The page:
Many users who are recommending the use of large PV systems or cross-laminated-timber in place of concrete are finding that the increase in ADP or ODP is above the Green Star allowance of 10% which is causing the project to lose their whole Greenstar LCA credit. We have previously suggested some measures specifically for large PV systems to help reduce the % of increase in ADP/ODP for those only marginally over the allowance. However for some larger systems and CLT recommentations, these measures are not enough. In light of this growing concern, we thought it would be important to address the underlying issue regarding ODP & ADP increases for what we believe are the best choices for the planet and hope to shed light on these questions.
Firstly, it is important to not miss the wood for the trees on this issue. The relative percentage increase of an indicator is not a good representation of the net environmental gain or loss. For example, 10% improvement in one indicator and 10% performance loss in another would rarely “cancel each other out” due to the following factors:
- The “business as usual” or “reference case” design may have far more significant levels of one indicator verse the other. For example, it may be that the design has very minor levels of indicator A but much higher levels of indicator B in which case a small percentage drop in indicator B would be more significant than the same change in indicator A. In LCA this problem is addressed with normalisation (expressing each impact as a % of a typical person’s impacts giving a relative magnitude compared to “normal” levels). From ISO 14044: “The aim of the normalization is to understand better the relative magnitude for each indicator result of the product system under study.” It is not possible (or at least very difficult) to understand the relative magnitude of indicators without normalisation.
- The actual relative damage of each environmental impact may be quite difference, for example small amounts of one indicator may be far more damaging than larger amounts of another indicator. This is normally addressed with weighting. From ISO 14044: “Weighting is the process of converting indicator results of different impact categories by using numerical factors based on value-choices. It may include aggregation of the weighted indicator results.”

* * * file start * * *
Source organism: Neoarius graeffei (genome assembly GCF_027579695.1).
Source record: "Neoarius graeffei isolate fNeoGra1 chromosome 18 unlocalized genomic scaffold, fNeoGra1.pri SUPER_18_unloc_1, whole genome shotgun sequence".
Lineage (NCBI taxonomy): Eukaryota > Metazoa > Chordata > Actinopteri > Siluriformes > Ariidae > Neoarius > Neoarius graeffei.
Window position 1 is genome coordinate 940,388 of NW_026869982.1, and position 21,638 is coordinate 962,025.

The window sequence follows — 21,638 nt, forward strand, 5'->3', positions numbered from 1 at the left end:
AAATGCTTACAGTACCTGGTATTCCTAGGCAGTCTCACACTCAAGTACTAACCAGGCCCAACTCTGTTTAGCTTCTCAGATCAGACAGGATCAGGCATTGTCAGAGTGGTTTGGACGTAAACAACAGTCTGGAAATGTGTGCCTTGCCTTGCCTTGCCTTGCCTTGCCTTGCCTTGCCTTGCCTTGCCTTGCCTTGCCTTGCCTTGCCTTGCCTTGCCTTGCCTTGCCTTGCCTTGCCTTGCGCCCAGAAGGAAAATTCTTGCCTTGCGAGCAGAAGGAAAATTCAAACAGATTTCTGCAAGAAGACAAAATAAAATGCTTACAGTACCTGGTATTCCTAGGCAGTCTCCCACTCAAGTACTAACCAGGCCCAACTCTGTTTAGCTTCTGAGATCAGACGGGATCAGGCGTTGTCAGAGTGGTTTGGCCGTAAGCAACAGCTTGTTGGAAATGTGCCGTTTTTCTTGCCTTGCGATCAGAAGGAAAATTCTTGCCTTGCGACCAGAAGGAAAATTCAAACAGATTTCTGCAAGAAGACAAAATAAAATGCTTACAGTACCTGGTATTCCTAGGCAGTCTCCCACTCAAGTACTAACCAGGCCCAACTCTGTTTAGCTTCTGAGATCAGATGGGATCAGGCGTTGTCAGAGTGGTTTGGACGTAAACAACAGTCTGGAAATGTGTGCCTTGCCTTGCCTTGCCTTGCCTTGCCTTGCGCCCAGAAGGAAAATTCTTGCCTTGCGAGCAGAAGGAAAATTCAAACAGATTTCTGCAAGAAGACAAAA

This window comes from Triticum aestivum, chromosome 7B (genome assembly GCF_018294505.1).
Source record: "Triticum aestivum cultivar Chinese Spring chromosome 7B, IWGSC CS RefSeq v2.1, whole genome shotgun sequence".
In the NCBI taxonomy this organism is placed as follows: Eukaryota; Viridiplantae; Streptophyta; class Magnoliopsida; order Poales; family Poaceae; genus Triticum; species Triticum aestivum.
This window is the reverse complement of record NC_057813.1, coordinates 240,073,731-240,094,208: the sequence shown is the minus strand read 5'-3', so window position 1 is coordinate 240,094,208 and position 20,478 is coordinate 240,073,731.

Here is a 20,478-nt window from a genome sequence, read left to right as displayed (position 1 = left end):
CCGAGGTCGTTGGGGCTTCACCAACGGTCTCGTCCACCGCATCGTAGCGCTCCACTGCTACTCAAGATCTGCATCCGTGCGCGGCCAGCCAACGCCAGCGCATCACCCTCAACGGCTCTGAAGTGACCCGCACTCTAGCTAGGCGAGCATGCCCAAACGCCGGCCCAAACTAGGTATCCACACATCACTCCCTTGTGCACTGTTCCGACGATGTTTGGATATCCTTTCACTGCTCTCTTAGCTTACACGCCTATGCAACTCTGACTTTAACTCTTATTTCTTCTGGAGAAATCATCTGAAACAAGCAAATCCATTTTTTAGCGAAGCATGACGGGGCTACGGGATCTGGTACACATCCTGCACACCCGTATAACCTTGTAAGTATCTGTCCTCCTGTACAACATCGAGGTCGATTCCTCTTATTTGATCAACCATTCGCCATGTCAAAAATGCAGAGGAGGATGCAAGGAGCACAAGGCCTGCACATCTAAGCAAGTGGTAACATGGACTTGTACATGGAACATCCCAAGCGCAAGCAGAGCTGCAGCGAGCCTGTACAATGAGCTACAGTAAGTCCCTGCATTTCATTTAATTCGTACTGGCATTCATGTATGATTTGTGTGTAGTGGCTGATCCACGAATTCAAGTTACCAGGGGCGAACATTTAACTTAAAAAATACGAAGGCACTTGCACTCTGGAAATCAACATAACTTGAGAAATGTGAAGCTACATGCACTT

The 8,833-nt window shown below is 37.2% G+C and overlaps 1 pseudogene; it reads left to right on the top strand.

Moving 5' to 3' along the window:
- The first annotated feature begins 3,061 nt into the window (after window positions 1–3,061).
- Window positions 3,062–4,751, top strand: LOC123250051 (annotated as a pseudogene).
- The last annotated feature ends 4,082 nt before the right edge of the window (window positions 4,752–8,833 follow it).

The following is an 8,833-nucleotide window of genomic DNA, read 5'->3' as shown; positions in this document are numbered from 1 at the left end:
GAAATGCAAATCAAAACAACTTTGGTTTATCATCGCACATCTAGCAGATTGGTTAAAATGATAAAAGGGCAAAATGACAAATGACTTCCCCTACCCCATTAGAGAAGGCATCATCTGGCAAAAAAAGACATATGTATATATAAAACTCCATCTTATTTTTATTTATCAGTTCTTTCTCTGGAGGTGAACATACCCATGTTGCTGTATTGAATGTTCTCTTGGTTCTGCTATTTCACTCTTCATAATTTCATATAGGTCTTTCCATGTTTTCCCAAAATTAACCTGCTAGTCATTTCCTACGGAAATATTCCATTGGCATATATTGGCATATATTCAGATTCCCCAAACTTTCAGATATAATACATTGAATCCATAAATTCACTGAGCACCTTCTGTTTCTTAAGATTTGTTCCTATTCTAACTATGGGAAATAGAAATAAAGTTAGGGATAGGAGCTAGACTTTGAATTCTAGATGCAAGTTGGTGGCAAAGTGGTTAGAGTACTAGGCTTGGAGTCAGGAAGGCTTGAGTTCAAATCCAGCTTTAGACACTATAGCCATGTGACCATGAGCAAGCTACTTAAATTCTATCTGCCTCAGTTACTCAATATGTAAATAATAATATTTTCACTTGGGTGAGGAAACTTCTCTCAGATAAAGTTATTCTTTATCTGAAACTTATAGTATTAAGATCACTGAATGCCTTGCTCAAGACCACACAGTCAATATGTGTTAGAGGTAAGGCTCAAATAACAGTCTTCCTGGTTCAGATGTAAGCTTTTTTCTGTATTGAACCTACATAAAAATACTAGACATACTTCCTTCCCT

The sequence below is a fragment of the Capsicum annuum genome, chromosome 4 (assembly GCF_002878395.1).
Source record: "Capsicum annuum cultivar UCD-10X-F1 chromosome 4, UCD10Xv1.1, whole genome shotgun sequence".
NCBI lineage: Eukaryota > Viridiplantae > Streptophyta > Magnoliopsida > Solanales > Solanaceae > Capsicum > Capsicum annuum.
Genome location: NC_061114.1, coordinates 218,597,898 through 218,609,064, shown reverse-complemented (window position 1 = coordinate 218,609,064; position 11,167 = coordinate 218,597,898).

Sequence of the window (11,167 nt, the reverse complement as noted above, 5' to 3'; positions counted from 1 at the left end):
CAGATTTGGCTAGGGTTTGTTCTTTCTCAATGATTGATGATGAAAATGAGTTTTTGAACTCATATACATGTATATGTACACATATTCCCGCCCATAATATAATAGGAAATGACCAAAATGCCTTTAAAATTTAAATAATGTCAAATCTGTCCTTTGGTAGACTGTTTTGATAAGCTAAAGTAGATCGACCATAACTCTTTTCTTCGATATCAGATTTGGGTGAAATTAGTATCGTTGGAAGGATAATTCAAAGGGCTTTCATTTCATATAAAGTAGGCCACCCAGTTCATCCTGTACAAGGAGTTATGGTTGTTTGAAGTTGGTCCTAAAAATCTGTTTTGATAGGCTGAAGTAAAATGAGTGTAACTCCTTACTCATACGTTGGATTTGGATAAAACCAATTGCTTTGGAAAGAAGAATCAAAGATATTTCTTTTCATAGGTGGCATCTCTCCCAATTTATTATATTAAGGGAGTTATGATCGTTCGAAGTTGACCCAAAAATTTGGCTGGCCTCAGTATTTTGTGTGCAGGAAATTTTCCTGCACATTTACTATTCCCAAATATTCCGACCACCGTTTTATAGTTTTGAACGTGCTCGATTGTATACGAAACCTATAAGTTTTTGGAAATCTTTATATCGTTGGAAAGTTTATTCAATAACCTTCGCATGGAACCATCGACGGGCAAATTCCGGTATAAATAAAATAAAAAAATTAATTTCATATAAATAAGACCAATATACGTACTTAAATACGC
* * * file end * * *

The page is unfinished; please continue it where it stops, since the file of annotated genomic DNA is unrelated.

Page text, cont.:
The GBCA calculation technique for assigning credits to the LCA outputs ignores normalisation and weighting and hence should not be used for making design decisions. The GBCA method aggregates results before any normalisation or weighting is conducted which is almost certain to result in adverse design decisions if used to assess the relative merits of design options particularly where there are trade-offs. For example avoiding larger PV systems or choosing concrete instead of CLT.
eTool have expressed this concern and have provided real life examples of flaws in its application in previous public submissions to the GBCA. You can read about our submission in the link below which summarises our feedback to the GBCA during the public consultation for the V1.2 credit. If you also believe that it is unfair to penalise projects for having large PV panels and using CLT, we highly encourage the eToolLCD community to lobby the GBCA to tackle this issue. When situations like this arise, a Credit Interpretation Request (CIR) needs to be raised with GBCA to discuss about a potential alternative pathway. Please get in touch with us for assistance normalising and weighting your results which may support a CIR for the GBCA (this has been a successful avenue for some other users historically).